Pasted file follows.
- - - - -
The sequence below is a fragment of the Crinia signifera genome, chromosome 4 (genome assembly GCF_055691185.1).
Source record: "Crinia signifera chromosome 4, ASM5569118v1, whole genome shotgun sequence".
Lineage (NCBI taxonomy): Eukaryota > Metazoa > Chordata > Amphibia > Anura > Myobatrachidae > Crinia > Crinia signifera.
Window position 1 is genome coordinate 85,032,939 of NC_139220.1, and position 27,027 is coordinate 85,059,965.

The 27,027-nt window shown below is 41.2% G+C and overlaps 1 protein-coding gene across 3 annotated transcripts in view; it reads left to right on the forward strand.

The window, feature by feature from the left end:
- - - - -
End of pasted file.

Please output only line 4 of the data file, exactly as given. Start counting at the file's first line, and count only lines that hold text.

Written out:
Window position 1 is genome coordinate 85,032,939 of NC_139220.1, and position 27,027 is coordinate 85,059,965.